Published On: Wed, May 23rd, 2018

CCJ’s first president says a Barbados withdrawal from the court would be retrograde step

ccj-michael-de-la-bastidePORT OF SPAIN - Former president of the Caribbean Court of Justice (CCJ) Michael de la Bastide says if Barbados withdraws from the appellate jurisdiction of the court it will undermine the standing of the court in the eyes of the region’s people.

And he is hoping that the threat to withdraw would not become reality.

Barbados was the first Caribbean country to adopt the CCJ as its final court of appeal. But at a political meeting last weekend, Prime Minister Freundel Stuart signalled that if his Democratic Labour Party is returned to office, “Barbados will be withdrawing from the Caribbean Court of Justice as its final court of appeal.”

Speaking to Guardian Media yesterday, de la Bastide, the first CCJ president, said if Barbados withdraws from the court it will be a “retrograde step,” for that country and one that will “seriously undermine the standing of the court” in the region.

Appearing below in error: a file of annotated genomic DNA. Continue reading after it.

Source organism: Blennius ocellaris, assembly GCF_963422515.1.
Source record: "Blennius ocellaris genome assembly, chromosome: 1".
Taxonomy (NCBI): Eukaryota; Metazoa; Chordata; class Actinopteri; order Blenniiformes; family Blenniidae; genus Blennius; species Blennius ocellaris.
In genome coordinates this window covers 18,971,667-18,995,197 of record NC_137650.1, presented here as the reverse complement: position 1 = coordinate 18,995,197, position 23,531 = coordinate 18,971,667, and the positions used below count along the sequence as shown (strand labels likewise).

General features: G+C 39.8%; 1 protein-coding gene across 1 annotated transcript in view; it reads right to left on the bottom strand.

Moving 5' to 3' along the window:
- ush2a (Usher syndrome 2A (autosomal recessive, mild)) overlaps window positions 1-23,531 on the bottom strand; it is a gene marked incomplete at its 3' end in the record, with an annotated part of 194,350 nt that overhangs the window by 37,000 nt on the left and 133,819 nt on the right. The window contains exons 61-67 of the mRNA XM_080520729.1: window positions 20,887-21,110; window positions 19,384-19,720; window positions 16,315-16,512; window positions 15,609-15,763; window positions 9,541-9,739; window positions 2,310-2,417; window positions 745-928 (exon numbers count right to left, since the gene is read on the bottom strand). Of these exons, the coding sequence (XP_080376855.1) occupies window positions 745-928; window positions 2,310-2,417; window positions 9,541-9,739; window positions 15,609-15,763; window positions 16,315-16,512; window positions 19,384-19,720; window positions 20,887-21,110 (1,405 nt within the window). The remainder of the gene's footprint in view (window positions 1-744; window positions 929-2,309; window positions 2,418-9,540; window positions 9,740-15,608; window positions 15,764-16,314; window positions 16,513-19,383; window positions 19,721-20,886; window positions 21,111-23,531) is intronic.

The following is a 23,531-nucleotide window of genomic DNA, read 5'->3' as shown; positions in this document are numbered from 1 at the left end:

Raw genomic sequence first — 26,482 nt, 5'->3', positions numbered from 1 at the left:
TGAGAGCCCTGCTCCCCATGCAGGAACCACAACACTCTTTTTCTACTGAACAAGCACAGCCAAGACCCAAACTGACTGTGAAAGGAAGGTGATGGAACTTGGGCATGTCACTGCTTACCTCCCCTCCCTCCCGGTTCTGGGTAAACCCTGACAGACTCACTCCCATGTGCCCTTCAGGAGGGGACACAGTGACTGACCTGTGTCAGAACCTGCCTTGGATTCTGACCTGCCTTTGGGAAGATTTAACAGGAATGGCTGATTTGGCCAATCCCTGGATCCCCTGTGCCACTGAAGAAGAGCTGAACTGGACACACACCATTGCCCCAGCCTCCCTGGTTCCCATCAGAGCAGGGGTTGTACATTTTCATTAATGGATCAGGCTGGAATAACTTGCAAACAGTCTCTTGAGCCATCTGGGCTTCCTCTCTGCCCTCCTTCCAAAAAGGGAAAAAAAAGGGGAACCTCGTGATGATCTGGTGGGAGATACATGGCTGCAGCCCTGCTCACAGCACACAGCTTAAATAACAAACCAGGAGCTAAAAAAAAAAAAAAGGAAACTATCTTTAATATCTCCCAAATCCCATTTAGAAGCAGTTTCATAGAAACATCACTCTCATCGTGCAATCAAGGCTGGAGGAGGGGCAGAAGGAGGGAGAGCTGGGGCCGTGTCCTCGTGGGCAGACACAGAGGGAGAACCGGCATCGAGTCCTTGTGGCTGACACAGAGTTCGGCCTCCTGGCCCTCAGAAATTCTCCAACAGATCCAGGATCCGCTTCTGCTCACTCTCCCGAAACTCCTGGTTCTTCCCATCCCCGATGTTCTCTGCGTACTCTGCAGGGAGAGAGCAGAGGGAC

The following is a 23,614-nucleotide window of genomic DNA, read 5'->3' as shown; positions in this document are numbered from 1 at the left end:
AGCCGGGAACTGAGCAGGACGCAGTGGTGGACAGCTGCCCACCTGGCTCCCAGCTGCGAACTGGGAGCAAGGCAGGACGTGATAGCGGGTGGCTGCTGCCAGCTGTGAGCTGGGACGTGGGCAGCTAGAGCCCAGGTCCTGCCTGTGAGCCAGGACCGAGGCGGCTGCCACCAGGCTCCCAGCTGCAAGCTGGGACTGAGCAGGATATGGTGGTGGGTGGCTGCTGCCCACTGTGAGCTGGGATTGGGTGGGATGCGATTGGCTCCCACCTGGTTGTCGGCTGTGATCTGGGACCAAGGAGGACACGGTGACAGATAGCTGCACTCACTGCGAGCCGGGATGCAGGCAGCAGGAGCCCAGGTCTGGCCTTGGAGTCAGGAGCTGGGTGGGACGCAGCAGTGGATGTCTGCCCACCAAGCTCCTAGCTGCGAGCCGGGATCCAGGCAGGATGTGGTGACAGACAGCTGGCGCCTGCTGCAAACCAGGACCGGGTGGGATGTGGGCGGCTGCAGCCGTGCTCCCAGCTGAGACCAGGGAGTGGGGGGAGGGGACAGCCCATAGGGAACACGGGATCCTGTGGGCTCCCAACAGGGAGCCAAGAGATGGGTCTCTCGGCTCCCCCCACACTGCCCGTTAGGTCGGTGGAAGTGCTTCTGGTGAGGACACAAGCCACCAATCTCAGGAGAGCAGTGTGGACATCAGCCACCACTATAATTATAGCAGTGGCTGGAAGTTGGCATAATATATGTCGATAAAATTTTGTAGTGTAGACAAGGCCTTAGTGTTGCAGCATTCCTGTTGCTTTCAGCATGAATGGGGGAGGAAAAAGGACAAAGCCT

“One hopes it does not come to pass,” de la Bastide said.

Stuart made it clear Barbados will not return to the Privy Council as its final court of appeal, but offered no alternative to the CCJ, prompting de la Bastide to ask: “Is he going to make the Barbados Court of Appeal the final court?”

The former CCJ president said he hopes that if Stuart wins the election, he does not carry out his threat.

Apart from Barbados, the only other CARICOM countries that have signed on to the appellate jurisdiction of the court are Dominica, Guyana and Belize. The others still retain London’s Privy Council as their final appeals court.

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